Published on August 27, 2019 by Benjamin J. Montoya

BasicBooks, 1994 | 352 pages

A Brief Book Summary from Books At a Glance

By Benjamin Montoya


Editor’s Note

With this “Bonus” Book Summary we continue giving attention to contemporary cultural concerns.


About the Author

Thomas Sowell has taught economics at a number of colleges and universities, including Cornell, University of California Los Angeles, and Amherst. He has published both scholarly and popular articles and books on economics and is currently a scholar in residence at the Hoover Institution, Stanford University.



Large and significant topics such as race and culture are undoubtedly familiar to many, if not all. But what do they mean? How can we look at them with a world view? How have they affected key areas of our lives and throughout history? Consider this book for more.

Note that we have previously provided summaries of Sowell’s other books. We would encourage the reader of this summary to read the others as well because they further elucidate many of the topics presented in this earlier published volume.


Table of Contents

Chapter 1  A World View
Chapter 2  Migration and Culture
Chapter 3  Conquest and Culture
Chapter 4  Race and Economics
Chapter 5  Race and Politics
Chapter 6  Race and Intelligence
Chapter 7  Race and Slavery
Chapter 8  Race and History


Chapter 1: A World View

When it comes to such loaded political ideas such as “race” and “culture,” it is important to take a world view of them to understand them from a scientific perspective. These are terms that have been used to support varying political agendas. But what do we really know about them? What do the races have in common? How do they differ? What has culture got to do with race? Although this chapter will only touch on some of these topics briefly, this chapter will help get a handle on these larger topics.

Let’s begin with definitions and then move to considering each more carefully. Race is used in the broad social sense in which it is applied in everyday life to designate ethnic groups of various sorts—by race, religion, or nationality. Culture refers to those aspects of culture which provide the material requirements for life itself—the specific skills, general work habits, saving propensities, and attitudes toward education and entrepreneurship (also known as “human capital”).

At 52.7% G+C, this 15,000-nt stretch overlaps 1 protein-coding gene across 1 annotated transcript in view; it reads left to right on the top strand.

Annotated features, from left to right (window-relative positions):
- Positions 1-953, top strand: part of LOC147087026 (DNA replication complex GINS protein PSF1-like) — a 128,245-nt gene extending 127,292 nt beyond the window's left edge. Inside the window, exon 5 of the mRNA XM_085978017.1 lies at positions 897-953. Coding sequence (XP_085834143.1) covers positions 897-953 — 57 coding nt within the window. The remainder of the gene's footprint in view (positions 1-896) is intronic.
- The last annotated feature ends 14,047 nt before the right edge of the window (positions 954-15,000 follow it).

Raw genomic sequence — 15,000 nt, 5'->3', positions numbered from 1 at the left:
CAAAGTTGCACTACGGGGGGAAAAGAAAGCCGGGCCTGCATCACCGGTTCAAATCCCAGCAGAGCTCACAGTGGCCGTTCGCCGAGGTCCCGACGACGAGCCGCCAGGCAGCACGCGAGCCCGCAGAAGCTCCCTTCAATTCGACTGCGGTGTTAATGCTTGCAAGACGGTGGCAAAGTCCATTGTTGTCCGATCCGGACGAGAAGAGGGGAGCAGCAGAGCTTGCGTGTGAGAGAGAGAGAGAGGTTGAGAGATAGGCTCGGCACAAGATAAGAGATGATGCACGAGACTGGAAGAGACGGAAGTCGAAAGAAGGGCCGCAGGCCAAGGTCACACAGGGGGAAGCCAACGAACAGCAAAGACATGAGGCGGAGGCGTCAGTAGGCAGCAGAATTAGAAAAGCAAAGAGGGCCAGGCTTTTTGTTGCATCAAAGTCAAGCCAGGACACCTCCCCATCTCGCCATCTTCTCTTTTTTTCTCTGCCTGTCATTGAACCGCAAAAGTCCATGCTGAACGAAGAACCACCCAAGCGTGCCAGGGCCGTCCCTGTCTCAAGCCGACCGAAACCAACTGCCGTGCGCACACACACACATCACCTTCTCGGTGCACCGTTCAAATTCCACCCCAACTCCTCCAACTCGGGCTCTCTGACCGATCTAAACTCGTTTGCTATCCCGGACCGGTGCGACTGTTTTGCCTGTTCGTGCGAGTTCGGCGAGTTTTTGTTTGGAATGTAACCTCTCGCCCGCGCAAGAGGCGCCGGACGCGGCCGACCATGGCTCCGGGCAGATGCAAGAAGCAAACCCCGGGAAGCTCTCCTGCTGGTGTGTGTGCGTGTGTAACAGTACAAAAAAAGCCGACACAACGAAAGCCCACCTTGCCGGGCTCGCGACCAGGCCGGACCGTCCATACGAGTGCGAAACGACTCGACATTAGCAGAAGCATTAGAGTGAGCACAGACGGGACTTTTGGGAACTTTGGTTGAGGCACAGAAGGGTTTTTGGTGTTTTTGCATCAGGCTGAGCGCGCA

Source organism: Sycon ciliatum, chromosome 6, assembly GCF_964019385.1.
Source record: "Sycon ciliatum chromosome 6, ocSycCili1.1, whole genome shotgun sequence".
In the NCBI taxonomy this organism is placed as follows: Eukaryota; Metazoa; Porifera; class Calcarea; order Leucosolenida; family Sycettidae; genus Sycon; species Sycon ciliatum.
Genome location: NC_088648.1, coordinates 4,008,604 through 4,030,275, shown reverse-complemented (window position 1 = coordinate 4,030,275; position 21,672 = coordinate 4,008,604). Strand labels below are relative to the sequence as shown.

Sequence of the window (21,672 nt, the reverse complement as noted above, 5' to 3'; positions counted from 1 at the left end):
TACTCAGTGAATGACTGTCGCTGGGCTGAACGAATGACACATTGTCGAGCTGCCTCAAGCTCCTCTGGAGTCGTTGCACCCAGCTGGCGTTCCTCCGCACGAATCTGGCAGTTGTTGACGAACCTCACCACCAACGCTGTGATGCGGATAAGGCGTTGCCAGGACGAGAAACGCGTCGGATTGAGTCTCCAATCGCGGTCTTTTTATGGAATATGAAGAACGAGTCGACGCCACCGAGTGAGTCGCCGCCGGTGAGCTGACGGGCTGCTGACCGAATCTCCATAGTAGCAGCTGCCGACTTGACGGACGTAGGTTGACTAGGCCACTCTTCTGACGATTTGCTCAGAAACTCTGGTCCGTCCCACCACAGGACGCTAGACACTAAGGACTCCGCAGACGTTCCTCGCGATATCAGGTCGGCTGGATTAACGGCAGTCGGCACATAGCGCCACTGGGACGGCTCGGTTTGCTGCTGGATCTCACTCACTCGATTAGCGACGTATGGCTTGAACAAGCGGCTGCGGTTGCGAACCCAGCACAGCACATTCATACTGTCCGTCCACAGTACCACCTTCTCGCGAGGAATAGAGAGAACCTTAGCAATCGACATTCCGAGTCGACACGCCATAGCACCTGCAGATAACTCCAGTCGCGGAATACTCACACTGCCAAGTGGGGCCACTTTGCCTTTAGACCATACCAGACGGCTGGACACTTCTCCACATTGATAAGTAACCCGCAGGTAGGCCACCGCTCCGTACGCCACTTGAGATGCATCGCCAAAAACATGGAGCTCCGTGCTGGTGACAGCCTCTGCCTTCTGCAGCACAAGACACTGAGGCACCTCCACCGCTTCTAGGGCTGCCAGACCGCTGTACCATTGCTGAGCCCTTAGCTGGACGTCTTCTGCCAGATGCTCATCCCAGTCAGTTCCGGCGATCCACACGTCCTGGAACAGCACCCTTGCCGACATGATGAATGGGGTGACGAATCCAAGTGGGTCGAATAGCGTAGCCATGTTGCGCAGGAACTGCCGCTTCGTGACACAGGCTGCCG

What do we know about race? As concerns the focus of this book, one key takeaway is that people can be successful regardless of their race. Now, the possibility of success does not guarantee success. What separates some races from others in terms of success is their developed capabilities. That is, skills that are acquired and honed. And for a variety of reasons, some races acquire and develop skills whereas others do not. Why is that?

Part of the reason involves geography. It is quite simple: if people are hard to access, like people living in the Himalayas, then, naturally, it will be more difficult for them to get the kind of skills-transference that other races have received from other races. This is a geographical disparity that results in a skills disparity.

What are the differences between races and cultures? One primary area is in economics. Some races double the economic output and worth of other races. There are, of course, varying reasons. Some of it has to do with work ethic whereas some of it has to do with the benefit of having learned from other cultures. Occupations present a wide area of difference. Some races tend to go into certain occupations that others do not. That does not mean someone cannot find a wide variety of racial representation in a wide variety of disciplines.

Despite the differences between race and culture, there are several similarities. Education is one of the most universally desired things across culture. Education is one of the important keys to success in life. That said, there is disparity between access to the education. In Third World countries that lag in technology and medicine, among other areas, they tend to focus on easier subjects whereas more developed countries focus on the more difficult topics of mathematics, science, engineering, or medicine.

As this book progresses, these much larger topics will receive further treatment and explanation.


Chapter 2: Migration and Culture

Migration is an important topic as relates to culture. But lest anyone think that migration is a simple topic, they must keep in mind that it is not. Migrations are important for cultures because they are shaped by the environments in which they have evolved into, but they also tend to shape the environments that they find themselves in.

Migrations have happened for all kinds of reasons. First, the conquest and conquering of one country from another has resulted in migrations. This reason has not been one of the primary reasons. Second, education is one the primary reasons why people migrate. In fact, more than half of engineering Ph.D.s awarded by American universities go to immigrants. Third, often people will immigrate for work or the promise of work. This reason is another primary reason why people migrate to another country. Much of the times, people would find the work they desired and, as a result, bring their families with them. But sometimes people were not so fortunate. They would, in fact, return to their home countries.

[To continue reading this summary, please see below....]

The remainder of this article is premium content. Become a member to continue reading.

Already have an account? Sign In

Buy the books


BasicBooks, 1994 | 352 pages

Share This

Share this with your friends!